How I Passed the CFA Exams Back-to-Back-to-Back

How I Passed the CFA Exams Back-to-Back-to-Back

Level I:

January 2, 2016 was the first Saturday of the year and the start of my Level I studies. At the time, I was working in real estate equity research and my hours during the work week prevented me from studying daily. So, 75% of my Level I studying was done every Saturday and Sunday leading up to the exam (generally 6-8 hours each day, starting around 9 am and finishing by 5 pm). For Level I, I felt the single most important tool I used was Kaplan Schweser's Qbank ("For Level I" are the operative words). I also used the CFAI curriculum books and the Topic Tests on cfainstitute.org, and of course previous exams. My strategy for Level I was:

  1. Read the Kaplan Schweser books (I did the sections in order) and make flashcards of the formulas (I knocked this out as quickly as possible, probably within two months).
  2. Do all questions from the Kaplan Schweser books (practice questions within the readings and end-of-chapter quizzes). While studying the Kaplan Schweser books, I would also complete all of the respective blue box and end-of-chapter quizzes in the CFAI curriculum books.
  3. Start cranking out the Qbank questions - there were 3,500 or so practice questions within the Qbank, so I would take random (rather than subject-specific) 100-250 question quizzes. This was so important because it is where I learned most of the material: when you get an answer wrong, the Qbank tells you the right answer and gives you the explanation. I always reviewed the answer immediately after I completed the question rather than waiting until the end. I'm the type that likes to learn what I did wrong right away.
  4. Qbank was instrumental and towards the last month or so of studying, I would knock out 50 questions a night even during the work week just so the material stayed fresh, plus the questions didn't take very long to complete.
  5. Topic Tests, Topic Tests, Topic Tests! I did every Topic Test until I knew everything cold. Some people say this isn't a great approach because you memorize the answers. WRONG! If I knew the answer without understanding why it was the answer, I would review again until I understood. These helped to solidify portions of the CFAI material and also exposed weaknesses so I knew where to focus.
  6. During the last month, I knocked out as many practice exams as I could find... but I couldn't find many. There was one provided from the CFA Institute, one or two from Kaplan Schweser that came with the study materials, and then one or two I found online. Most of my exam preparation came from the Qbank.

I went into the exam very nervous with plenty of excuses in mind to help rationalize failing, and left "cautiously optimistic" (at least this is what I told people - I felt like I failed). Fortunately, my studies paid off. My takeaway from this exam was, "wow, I need to focus more on Ethics." Studying Ethics made me realize how unethical I actually am because I felt I could argue for two of the three potential answers being correct for most questions, but at the end of the day, it's the CFA Institute's way that counts and you need to know the Ethics' nuances cold. Ethics was the first and the last material that I reviewed because it is instrumental for Level I; it can make or break your entire exam.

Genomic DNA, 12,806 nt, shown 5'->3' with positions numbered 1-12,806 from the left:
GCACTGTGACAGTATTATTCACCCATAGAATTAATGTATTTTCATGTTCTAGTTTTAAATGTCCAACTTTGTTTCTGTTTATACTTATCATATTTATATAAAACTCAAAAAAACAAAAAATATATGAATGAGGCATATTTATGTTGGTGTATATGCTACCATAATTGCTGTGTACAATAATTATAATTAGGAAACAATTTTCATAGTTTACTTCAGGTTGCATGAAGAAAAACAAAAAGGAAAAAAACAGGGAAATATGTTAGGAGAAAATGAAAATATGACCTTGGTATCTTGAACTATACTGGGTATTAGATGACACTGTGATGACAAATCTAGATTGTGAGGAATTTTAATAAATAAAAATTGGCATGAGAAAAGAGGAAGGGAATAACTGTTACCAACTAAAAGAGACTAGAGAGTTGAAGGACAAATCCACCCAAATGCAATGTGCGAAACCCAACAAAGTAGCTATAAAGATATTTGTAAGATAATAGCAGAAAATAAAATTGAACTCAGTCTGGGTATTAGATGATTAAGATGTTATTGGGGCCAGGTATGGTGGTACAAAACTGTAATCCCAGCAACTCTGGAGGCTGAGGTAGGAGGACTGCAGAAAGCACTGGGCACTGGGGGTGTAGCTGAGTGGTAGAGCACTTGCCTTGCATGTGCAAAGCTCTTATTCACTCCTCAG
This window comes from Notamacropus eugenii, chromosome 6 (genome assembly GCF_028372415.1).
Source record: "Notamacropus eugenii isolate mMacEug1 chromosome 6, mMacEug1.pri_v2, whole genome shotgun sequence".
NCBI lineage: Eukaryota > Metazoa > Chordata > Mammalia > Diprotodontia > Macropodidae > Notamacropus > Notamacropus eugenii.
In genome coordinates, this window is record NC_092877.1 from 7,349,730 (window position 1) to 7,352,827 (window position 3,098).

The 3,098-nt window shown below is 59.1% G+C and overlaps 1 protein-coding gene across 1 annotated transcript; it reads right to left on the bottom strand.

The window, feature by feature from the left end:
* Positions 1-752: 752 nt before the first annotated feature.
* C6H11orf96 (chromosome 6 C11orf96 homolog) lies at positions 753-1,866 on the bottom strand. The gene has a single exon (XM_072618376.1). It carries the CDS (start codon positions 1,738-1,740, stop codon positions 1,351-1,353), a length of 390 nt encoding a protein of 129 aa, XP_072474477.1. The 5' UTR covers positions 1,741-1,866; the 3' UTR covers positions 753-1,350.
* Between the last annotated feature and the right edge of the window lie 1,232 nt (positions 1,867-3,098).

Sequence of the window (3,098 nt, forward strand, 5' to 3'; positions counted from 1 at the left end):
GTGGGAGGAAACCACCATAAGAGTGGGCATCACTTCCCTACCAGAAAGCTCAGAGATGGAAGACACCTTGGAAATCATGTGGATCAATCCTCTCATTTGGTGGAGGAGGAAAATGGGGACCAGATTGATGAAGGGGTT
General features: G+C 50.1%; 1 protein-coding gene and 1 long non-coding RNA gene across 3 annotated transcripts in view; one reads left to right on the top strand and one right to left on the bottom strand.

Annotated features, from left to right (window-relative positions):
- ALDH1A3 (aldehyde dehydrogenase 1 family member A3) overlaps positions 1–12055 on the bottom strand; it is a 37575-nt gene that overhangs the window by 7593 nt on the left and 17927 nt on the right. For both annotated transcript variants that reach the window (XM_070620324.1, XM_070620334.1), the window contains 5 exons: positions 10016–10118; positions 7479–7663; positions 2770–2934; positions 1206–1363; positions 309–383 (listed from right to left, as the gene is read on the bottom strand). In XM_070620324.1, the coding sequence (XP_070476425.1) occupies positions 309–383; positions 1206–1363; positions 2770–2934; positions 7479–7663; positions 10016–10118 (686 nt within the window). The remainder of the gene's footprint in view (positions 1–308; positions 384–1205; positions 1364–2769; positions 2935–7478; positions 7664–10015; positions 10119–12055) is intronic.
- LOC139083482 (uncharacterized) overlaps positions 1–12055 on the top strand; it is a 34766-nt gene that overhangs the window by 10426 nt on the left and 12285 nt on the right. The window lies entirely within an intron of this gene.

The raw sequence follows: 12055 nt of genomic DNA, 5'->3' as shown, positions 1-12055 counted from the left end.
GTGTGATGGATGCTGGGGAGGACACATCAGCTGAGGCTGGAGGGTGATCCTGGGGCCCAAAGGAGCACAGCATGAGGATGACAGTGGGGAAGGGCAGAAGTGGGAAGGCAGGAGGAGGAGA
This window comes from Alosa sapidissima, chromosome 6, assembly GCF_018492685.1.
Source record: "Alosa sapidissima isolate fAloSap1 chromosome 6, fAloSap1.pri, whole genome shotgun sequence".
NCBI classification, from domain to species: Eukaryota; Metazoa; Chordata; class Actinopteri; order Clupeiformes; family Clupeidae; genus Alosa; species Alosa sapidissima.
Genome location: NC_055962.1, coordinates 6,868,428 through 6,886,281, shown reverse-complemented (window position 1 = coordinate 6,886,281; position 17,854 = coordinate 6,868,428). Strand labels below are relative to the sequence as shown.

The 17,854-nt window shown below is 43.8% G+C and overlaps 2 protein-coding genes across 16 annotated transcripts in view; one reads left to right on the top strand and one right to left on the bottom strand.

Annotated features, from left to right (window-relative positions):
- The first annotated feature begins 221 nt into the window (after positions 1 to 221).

Level II:

January 2, 2017 was the first Monday of the year and the start of my Level II studies. I approached this exam differently because my situation changed. I accepted a job in investment management across the country, requiring me to move from FL to CA with my girlfriend at the time (now my wife) and our 2 year old daughter. Late nights and long weekends wouldn't work anymore - I was a family man. So, instead of studying long hours on the weekends, I woke up at 4 am to get into work at 5 am to study for 2-3 hours before my work day actually started. I did this every workday until the exam, missing only a few days in between. I did not do much studying on the weekends until about a month before the exam. I used exclusively CFAI materials to study, in addition to one or two non-CFAI practice exams (I believe one was Bloomberg and another was IFT). My strategy was:

  1. Read all CFAI books and complete the blue box questions and end-of-chapter quizzes as I crossed them.
  2. Make flashcards of formulas. This is essential for Level II.
  3. I also took notes of materials I felt were especially important (usually in table or chart form). I felt that making visuals made the material easier to understand and retain. An example would be the table below:

I only used a few memory tricks to learn this table: The format starts with Barbell. Then I see Outperforms, Outperforms... etc all the way down. So I memorized O-O-U-U-O-U-O-U. That's just a pattern. Now I know the performance line items for BOTH barbell and bullet because I know barbell and bullet is just the opposite. Then I memorized parallel shift, then down up, down up, down up, for flattening and steepening, less curvature and more curvature, and decreased volatility and increased volatility.I used memory tricks like this throughout all of my studying. I'll provide another unique example in the Level III section.